For at least 25 years, Nashua, N.H., has been replacing 7,500 triangular manhole covers with round ones. Like a circle, a Reuleaux triangle's constant width prevents the 150-pound cover from falling into the manhole. Even better, the covers point in the direction sewage flows.

These were probably compelling arguments a century ago when public works ordered the covers, which are 25½ inches at their widest point, from local manufacturer Nashua Foundries Inc. The automobile was relatively new, so the U.S. Occupational Safety & Health Administration had yet to require a cover to support at least twice a vehicle's applied axle load, or that sewer workers arm themselves against injury or death. Today, getting into those manholes is virtually impossible.

Street Superintendent Roy Sorenson told the local newspaper last summer that his team replaces 100 or 200 covers every year in the course of regularly scheduled maintenance and repaving. With an estimated 2,000 left to go, he and his team have at least a decade more work.

U.S. EPA estimates the number of sewer manholes nationwide to be 12 million. Most coincide with the typical lengths of city and suburban blocks — about 300 feet apart — but distances between structures range from 100 to 500 feet. Regardless of their relationship to each other, though, 80% are in some state of disrepair.

It's tough to calculate the true cost of raising a manhole, but to help current and potential customers compare the life-cycle costs of various options riser manufacturer American Highway Products Ltd. of Bolivar, Ohio, analyzed interviews with 30 paving maintenance supervisors and contractors to develop a checklist:

  • Material. Irrelevant unless labor's included. Precast concrete risers, for example, are relatively inexpensive but equipment- and labor-intensive.
  • Labor. Look at time logs and maintenance reports. For example, at one time Shoreline, Wash., would pave over manholes, then go back and jackhammer the new pavement to dig out and raise the frame with precast grade rings. The wastewater manager analyzed three years of maintenance records to calculate per-structure material and labor costs of $500.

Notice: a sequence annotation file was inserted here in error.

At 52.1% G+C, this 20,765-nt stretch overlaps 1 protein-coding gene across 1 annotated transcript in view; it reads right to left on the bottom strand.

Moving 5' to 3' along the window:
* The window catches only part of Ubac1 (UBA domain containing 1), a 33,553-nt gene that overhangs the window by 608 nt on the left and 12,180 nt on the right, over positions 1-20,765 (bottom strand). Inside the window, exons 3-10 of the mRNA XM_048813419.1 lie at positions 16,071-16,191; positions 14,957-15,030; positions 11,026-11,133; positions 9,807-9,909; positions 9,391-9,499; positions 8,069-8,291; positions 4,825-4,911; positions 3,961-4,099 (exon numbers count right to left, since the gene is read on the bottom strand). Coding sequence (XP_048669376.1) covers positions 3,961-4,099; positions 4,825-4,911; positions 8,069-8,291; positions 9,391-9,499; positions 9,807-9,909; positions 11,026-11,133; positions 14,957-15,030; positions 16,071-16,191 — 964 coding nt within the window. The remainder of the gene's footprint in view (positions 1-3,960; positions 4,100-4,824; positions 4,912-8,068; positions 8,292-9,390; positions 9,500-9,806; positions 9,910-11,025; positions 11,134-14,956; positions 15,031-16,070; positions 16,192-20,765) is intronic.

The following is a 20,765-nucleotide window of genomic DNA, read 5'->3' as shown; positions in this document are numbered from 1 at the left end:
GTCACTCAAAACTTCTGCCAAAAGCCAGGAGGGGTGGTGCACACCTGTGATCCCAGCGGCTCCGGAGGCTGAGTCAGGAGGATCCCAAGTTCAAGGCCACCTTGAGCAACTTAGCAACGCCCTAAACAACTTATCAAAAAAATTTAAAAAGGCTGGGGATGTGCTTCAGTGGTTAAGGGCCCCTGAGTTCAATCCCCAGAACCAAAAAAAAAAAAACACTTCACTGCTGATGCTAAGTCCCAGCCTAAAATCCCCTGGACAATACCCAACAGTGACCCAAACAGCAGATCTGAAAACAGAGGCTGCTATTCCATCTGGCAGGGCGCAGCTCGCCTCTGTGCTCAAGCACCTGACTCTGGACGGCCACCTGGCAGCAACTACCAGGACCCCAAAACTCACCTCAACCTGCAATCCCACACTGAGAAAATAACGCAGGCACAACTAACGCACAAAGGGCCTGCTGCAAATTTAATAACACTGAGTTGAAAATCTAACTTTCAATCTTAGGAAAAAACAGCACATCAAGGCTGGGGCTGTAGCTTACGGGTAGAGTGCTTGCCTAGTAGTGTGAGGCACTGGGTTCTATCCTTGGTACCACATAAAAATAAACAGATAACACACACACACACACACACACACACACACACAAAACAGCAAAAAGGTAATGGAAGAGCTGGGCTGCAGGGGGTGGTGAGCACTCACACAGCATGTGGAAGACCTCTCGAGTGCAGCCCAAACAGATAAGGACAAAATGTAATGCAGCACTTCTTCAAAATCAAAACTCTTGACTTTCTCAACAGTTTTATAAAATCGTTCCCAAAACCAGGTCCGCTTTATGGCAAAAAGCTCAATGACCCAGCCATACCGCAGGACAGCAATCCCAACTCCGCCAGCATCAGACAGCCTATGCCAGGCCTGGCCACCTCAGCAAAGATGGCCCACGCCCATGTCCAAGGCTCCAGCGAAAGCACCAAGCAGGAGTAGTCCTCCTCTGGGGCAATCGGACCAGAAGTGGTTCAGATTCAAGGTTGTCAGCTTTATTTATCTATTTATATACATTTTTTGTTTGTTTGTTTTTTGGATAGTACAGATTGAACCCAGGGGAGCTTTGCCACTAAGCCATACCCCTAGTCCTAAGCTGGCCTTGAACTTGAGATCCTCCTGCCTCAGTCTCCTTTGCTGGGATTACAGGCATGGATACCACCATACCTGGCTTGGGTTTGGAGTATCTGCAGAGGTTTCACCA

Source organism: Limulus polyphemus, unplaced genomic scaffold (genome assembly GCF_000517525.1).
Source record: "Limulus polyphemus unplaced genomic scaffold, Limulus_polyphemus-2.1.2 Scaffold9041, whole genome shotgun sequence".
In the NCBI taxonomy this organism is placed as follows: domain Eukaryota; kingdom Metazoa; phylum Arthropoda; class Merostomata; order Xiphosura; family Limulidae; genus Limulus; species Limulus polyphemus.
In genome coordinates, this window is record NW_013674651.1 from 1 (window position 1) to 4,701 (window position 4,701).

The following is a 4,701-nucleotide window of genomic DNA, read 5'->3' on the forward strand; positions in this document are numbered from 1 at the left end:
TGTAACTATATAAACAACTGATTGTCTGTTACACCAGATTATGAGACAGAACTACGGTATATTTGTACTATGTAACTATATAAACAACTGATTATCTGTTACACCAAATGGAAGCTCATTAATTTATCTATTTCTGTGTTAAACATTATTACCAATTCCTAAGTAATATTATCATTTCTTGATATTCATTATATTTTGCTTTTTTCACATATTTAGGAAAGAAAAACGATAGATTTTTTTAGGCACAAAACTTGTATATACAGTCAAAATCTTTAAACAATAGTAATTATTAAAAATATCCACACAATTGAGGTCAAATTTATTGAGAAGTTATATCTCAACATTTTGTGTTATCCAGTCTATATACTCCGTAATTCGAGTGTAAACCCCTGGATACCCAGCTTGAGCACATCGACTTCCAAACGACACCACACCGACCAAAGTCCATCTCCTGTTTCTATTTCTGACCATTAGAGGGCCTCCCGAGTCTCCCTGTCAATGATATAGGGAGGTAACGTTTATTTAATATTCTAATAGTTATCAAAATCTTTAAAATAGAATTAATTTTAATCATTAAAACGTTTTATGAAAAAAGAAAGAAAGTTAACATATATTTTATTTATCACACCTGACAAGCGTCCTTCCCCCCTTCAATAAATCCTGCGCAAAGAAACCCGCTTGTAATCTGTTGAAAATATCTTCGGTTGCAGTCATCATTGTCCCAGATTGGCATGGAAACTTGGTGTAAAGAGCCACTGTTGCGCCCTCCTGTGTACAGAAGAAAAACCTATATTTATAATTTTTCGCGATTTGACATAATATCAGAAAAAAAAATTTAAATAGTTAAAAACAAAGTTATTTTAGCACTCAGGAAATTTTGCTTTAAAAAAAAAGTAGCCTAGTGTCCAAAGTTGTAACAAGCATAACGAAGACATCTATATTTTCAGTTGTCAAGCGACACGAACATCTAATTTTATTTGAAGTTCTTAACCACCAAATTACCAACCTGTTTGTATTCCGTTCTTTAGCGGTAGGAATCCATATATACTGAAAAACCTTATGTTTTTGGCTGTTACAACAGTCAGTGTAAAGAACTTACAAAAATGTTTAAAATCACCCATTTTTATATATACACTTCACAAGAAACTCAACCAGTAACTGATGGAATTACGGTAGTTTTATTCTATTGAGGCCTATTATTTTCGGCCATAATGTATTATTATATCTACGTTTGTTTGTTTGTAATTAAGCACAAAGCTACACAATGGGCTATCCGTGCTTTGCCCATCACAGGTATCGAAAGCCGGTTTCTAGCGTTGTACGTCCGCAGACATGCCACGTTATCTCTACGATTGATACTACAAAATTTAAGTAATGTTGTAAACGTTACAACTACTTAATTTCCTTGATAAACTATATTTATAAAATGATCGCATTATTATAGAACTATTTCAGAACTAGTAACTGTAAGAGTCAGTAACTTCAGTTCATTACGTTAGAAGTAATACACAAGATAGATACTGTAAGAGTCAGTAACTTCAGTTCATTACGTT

In a similar scenario, the City of Ontario, Calif., found that per-structure labor costs were $360 when using pre-cast grade rings.

  • Liability claims. Bent rims; broken wheels, axles, struts, springs, steering linkages, etc.
  • Pavement damage. The chance that a hot-mix patch doesn't bond well or rests on insufficiently compacted fill, setting the stage for subsidence that causes pavement cracks and uneven manholes.
  • Inflow and infiltration. A decade ago, EPA estimated that upgrading treatment plants to eliminate the nation's 40,000 sewer overflows every year would cost $88 billion. The agency believes about one-third of the rain that causes them enters wastewater systems through the top of the manhole around the cover.
  • Sustainability. Digging up and resetting utility frames unearths 500 to 1,000 pounds of material that, if contaminated, must be hauled to an appropriate disposal facility. Other energy costs: jackhammering, infilling with new asphalt, riser shipping.
  • Lane closures: Any procedure that extends the duration of or requires future closures inconveniences the public. (And you know what that means.)
  • Employee safety. Raising manholes during paving lessens the chances for traffic-related injury. Also, look at worker compensation claims related to lifting, crushing, or pinching when risers are delivered, racked for storage, loaded into trucks, and when carried to the utility frame and set into place.

Finding an easily installed and long-lasting riser is more important than ever. We hereby share these three potential solutions. For more information and to watch videos that show how each solution is installed, visit each company's website.